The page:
Mercer County Sheriff Jeff Grey announces a major step forward in emergency notification service for Mercer County residents. As of April 2nd, 2018, Mercer County Central Dispatch has the ability to receive emergency text messages via 9-1-1. This service is available to cell phone users with cellular phone service provided by Verizon Wireless, Sprint, AT&T, T-Mobile and any cellular service provider who use these companies as their provider backbone. Mercer County becomes the 9th Ohio county and the 1st northwest Ohio county to provide text to 9-1-1 service. The text to 9-1-1 service in Mercer County is being provided by INdigital Telecom of Ft Wayne Indiana.
Customers of Verizon Wireless, Sprint, AT&T and T-Mobile should keep the following in mind if they send a text to 9-1-1 message:
- Customers should use the texting option only when calling 9-1-1 is not an option
- Using a phone to call 9-1-1 is still the most efficient way to reach emergency help. Texting is not always instantaneous, which is critical during a life-threatening emergency. It may take slightly longer to dispatch emergency service in a text to 9-1-1 situation because of time involved it takes someone to enter the text, the message must go over the network and the 9-1-1 dispatcher must read the text and then text back.
- Providing location information and nature of the emergency in the 9-1-1 text message is imperative since Mercer County Central Dispatch will receive only an approximate location of the cell phone and will not be able to speak with the person sending the text. Text abbreviations or slang should never be used in order that the intent of the two way dialogue is as clear as possible.
- Text to 9-1-1 customers must be within range of cellular towers located in Mercer County. If customers are outside of Mercer County or near the county boarders, the message may not reach Mercer County Central Dispatch. If the caller links to a cellular tower that does not support text to 9-1-1 service, the caller should receive an automated message indicating this with instructions to call 9-1-1 instead.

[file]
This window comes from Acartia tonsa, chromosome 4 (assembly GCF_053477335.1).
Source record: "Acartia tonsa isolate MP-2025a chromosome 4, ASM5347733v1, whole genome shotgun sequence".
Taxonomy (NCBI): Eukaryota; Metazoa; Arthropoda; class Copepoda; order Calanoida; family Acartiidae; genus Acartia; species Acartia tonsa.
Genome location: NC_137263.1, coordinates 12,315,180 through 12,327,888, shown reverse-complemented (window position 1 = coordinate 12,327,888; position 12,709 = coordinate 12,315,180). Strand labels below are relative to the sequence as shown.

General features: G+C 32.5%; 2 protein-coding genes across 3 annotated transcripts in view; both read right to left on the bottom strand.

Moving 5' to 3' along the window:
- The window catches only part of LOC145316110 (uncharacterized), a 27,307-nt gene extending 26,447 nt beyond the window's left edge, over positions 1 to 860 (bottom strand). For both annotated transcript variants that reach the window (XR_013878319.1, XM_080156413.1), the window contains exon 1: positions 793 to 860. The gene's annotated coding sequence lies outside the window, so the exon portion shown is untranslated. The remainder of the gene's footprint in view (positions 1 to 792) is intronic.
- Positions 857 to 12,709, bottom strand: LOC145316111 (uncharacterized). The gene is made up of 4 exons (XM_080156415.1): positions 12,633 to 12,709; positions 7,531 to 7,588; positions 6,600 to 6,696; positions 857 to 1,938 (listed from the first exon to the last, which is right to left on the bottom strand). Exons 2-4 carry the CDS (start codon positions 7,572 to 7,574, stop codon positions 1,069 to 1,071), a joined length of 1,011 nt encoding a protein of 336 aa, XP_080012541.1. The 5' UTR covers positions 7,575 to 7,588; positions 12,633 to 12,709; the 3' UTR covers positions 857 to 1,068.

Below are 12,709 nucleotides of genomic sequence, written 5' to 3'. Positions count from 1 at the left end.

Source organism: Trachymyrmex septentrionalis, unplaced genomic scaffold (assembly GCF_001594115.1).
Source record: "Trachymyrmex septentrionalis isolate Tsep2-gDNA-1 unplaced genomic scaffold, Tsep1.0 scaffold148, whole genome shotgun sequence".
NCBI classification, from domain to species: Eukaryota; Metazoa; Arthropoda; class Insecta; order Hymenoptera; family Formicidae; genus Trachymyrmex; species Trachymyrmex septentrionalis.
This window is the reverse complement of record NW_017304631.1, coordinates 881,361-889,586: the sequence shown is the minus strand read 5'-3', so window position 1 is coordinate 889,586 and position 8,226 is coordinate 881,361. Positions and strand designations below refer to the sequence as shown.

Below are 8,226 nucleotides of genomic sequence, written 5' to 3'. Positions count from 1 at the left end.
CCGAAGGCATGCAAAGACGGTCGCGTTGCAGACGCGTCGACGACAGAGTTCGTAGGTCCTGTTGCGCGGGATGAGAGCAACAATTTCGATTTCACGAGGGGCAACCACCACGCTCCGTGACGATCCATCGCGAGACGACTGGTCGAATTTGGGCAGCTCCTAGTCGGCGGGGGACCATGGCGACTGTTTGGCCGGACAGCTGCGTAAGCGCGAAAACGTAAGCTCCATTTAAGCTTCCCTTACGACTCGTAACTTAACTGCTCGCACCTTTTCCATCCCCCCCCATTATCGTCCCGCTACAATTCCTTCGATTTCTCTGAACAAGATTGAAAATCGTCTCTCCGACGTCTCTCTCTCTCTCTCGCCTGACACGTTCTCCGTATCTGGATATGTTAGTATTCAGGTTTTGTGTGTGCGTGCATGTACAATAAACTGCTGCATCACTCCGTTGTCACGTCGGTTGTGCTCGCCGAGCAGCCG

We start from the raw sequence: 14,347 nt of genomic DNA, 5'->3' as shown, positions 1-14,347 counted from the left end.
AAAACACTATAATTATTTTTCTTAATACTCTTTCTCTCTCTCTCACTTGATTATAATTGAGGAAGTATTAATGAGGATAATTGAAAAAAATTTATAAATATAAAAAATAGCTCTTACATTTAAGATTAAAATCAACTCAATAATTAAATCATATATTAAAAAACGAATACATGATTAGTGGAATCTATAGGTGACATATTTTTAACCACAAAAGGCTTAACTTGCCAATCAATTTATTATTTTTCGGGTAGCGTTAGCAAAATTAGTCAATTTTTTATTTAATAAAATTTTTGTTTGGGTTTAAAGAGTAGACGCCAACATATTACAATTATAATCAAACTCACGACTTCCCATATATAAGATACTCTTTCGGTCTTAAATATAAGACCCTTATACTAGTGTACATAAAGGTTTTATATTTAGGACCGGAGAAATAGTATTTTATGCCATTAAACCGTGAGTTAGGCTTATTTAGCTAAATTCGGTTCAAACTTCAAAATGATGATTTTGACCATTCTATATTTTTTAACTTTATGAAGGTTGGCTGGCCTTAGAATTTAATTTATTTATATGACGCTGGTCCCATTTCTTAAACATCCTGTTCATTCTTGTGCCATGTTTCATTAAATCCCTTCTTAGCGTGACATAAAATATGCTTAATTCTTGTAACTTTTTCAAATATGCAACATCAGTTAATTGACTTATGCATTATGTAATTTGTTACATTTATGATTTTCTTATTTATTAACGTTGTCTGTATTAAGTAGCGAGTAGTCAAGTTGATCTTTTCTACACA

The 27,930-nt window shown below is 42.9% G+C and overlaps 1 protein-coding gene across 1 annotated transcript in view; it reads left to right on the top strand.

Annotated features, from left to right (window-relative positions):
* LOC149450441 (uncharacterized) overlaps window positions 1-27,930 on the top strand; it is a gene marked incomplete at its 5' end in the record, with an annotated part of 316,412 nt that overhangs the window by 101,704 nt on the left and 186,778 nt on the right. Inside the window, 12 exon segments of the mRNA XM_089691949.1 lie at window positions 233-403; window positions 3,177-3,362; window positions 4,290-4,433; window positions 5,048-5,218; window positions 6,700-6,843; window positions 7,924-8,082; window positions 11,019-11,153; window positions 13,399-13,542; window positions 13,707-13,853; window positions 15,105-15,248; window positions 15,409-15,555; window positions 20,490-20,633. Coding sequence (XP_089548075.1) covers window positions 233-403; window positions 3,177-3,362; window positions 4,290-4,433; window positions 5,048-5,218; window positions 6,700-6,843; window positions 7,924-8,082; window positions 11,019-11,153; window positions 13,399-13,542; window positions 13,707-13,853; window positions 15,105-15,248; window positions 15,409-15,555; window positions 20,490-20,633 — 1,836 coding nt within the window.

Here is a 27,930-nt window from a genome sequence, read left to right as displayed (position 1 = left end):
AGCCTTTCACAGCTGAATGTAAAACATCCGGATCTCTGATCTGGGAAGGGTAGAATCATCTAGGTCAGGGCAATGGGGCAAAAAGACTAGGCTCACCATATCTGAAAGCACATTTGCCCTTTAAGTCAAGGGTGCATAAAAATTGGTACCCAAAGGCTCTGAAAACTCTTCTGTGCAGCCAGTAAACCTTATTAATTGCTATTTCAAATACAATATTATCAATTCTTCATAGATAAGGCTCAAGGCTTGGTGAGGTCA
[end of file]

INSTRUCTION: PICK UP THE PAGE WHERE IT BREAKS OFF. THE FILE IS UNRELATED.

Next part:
- Text sent to 9-1-1 have a 160 character limit for each message.
- Customers must have a mobile phone capable of sending text messages and have subscribed to a texting service with the carrier.
- Text to 9-1-1 service is available to customers who use a SMS service provided by a cellular provider. Text to 9-1-1 service is not available through third party text messaging applications that can be downloaded to the phone or for applications that do not use SMS technology.
- Text to 9-1-1 should only be used for emergency situations that require an immediate response from law enforcement, fire or emergency medical services. Non-emergency complaints or issues should still be communicated to Central Dispatch through the non-emergency phone lines.
- Text to 9-1-1 SMS messaging should only be to communicate between the 9-1-1 dispatcher and the texter; no pictures, videos, other attachments or other recipients should be appended to the message.
- Callers should never text 9-1-1 while driving.
Communicating with 9-1-1 dispatchers by voice is preferred and more effective than text to 9-1-1. Voice calling should always be the first choice if possible. Using text to 9-1-1 service should be limited to the following circumstances if possible:
- When calling 9-1-1 is not possible, such as if the caller is deaf, hearing or speech impaired.
- If the caller is otherwise unable to speak, because of a medical condition (i.e. stroke)
- If speaking on the phone would be unsafe such as in the case of abduction or home invasion.